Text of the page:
Spinal stenosis refers to the narrowing of the spinal canal and the reduction in size of the openings in the bony vertebral canal through which nerves can exit and branch out. Spinal stenosis may be caused by any number of factors and can be a potentially serious medical condition.
Spinal stenosis has been associated with:
- The aging process and degeneration of the spine
- Development of bone spurs along the spine
- Arthritis that can enlarge and inflame joints
- Thickening ligaments
- Injury to the back
Stenosis refers to the narrowing of any passageway in the body, in this case, narrowing of the spinal canal. The spinal canal contains the spinal cord, out of which branch the nerves to the entire body.
Although very rare, sometimes people with stenosis may experience loss of bowel or bladder control or loss of feeling or extreme weakness in one or both legs. Seek emergency medical help at once if this occurs as this is a sign of cauda equina syndrome. Cauda equina syndrome may be life threatening. If you or someone in your family experiences such symptoms, seek emergency medical help at once.
Stenosis can occur at any point along the spine. Symptoms can vary somewhat based on the level of the spine where the stenosis occurs.
Cervical stenosis (neck)
- Neck pain
- Pain, weakness or numbness in the shoulders, arms, or hands
- Electric shock like sesnsation in the upper and/or lower limbs with neck movements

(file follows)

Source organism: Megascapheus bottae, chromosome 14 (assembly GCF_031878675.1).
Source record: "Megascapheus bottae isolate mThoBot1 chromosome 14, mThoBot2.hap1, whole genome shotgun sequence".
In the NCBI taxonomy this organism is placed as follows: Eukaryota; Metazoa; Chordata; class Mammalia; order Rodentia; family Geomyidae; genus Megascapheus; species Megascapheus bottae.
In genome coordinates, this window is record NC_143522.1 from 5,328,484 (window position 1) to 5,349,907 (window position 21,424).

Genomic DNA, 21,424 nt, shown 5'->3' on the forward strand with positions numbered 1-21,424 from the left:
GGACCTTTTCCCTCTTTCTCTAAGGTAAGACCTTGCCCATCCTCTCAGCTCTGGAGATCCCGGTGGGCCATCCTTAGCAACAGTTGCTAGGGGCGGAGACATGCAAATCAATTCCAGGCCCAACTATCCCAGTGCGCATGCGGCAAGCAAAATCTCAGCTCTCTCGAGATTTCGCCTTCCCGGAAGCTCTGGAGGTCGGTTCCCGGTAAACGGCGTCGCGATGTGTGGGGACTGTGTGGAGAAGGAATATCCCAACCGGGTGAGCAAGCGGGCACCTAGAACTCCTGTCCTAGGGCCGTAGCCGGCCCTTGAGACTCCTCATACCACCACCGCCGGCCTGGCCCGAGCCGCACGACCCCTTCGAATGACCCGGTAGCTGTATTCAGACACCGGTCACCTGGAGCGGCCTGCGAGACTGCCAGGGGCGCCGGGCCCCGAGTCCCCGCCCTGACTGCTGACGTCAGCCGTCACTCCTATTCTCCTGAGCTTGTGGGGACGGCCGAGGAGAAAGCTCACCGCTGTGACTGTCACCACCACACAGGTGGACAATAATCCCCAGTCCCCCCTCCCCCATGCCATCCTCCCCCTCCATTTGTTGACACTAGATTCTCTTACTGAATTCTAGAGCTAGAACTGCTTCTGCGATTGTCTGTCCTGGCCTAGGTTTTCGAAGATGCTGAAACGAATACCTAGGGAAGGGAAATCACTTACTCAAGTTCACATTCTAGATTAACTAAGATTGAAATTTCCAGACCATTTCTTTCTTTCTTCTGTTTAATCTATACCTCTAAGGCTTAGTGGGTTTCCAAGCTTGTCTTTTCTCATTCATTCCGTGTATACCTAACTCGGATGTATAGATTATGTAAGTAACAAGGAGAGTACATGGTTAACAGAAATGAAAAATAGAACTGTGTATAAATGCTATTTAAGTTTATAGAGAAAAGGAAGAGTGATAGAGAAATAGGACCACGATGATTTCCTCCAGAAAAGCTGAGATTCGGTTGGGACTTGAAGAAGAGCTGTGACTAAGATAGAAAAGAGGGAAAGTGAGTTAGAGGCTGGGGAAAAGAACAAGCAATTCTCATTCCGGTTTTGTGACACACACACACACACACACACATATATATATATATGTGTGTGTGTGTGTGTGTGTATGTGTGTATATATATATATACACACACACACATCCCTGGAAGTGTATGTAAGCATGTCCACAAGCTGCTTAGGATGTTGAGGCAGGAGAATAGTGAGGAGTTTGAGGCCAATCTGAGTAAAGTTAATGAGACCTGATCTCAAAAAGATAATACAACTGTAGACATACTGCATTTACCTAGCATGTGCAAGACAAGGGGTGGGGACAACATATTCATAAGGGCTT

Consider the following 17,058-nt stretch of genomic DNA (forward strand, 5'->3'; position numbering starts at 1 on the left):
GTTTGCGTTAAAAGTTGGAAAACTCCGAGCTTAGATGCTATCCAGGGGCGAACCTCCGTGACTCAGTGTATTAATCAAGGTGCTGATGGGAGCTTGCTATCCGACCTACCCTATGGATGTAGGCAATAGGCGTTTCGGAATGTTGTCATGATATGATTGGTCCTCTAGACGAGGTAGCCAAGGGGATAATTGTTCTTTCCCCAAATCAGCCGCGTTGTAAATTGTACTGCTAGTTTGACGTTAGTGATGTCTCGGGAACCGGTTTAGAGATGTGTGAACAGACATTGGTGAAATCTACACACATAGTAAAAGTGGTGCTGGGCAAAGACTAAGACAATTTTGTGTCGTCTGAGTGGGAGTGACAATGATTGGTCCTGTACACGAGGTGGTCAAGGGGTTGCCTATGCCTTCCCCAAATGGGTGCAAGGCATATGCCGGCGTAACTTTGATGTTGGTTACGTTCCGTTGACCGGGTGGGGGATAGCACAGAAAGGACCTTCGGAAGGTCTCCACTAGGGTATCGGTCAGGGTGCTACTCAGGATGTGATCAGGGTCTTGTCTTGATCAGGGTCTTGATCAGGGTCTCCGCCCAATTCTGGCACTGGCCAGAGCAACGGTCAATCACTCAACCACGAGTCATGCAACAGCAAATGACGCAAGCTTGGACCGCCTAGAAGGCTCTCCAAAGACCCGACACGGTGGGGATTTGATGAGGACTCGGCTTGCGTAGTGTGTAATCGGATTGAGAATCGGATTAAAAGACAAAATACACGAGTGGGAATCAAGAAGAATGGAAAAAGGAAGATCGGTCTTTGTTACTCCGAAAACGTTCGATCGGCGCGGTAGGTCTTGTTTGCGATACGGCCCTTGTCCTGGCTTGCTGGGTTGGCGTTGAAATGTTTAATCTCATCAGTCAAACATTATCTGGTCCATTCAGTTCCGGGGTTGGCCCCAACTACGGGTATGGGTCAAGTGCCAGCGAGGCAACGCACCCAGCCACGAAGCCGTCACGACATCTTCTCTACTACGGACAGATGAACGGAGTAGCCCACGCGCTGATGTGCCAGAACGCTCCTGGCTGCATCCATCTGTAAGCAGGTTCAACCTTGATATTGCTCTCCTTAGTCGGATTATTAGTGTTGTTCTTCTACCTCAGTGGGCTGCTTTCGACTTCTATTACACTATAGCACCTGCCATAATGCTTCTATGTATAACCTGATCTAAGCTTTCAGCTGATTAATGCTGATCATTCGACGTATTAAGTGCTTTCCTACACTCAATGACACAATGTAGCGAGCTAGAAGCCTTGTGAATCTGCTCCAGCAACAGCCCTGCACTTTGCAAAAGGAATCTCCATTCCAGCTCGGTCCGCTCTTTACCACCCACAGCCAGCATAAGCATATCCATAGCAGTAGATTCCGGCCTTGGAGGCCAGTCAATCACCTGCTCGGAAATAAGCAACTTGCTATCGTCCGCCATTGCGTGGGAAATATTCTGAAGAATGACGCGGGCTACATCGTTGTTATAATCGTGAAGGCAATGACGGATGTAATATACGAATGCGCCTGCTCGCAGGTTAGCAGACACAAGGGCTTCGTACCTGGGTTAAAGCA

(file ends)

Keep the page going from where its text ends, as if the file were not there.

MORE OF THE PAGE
- Impaired motor function (especially manual coordination) e.g. buttoning a shirt
- Difficulty with balance or walking
- Back pain
Lumbar stenosis (lower back)
- Pain, weakness or numbness in the buttocks and legs
- Difficulty walking or standing for long periods
- Pain that can be relieved by sitting down or leaning forward
- Foot problems
Typically, stenosis starts gradually and worsens over time. Stenosis will not improve or go away on its own. For that reason, individuals who are concerned about stenosis should seek expert medical care.
Fortunately, there are effective ways to treat spinal stenosis. Conservative treatments include medication to control pain and inflammation along with physical therapy. Sometimes steroid injections are recommended.
Although not appropriate for everyone, surgery may also be used to treat stenosis. In most of the cases we use minimally invasive decompressive procedures. Using the microscope and tubes in order to create more room for the nerves (“decompression”). In case of persistent spine instability, decompression may be combined with a spinal fusion procedure to help stabilize the spine.
The course of treatment for stenosis is highly individual and depends on the patient’s overall condition, age, severity of the stenosis, and personal preferences.
Spinal stenosis is a potentially serious medical condition, but with expert care from hospitals, patients, it can be safely and effectively treated. The prognosis of an individual patient depends on the extent of the stenosis and the patient’s age and overall health.
There are risk factors for spinal stenosis cannot be controlled: advancing age, the presence of spinal tumours, dwarfism, and trauma to the spine. Patients with arthritis are at greater risk of developing spinal stenosis than patients without arthritis.
Spinal stenosis refers to a narrowing of the spinal canal. This narrowing typically occurs gradually and symptoms worsen as the condition progresses. The most common symptoms are pain, muscle weakness, and pain or improper function in the extremities with progressive decrease of walking distance. Although rare, cauda equina syndrome (associated with loss of bowel or bladder control) is a severe complication of spinal stenosis and requires emergency medical intervention. Appropriate treatment of spinal stenosis depends on an accurate diagnosis.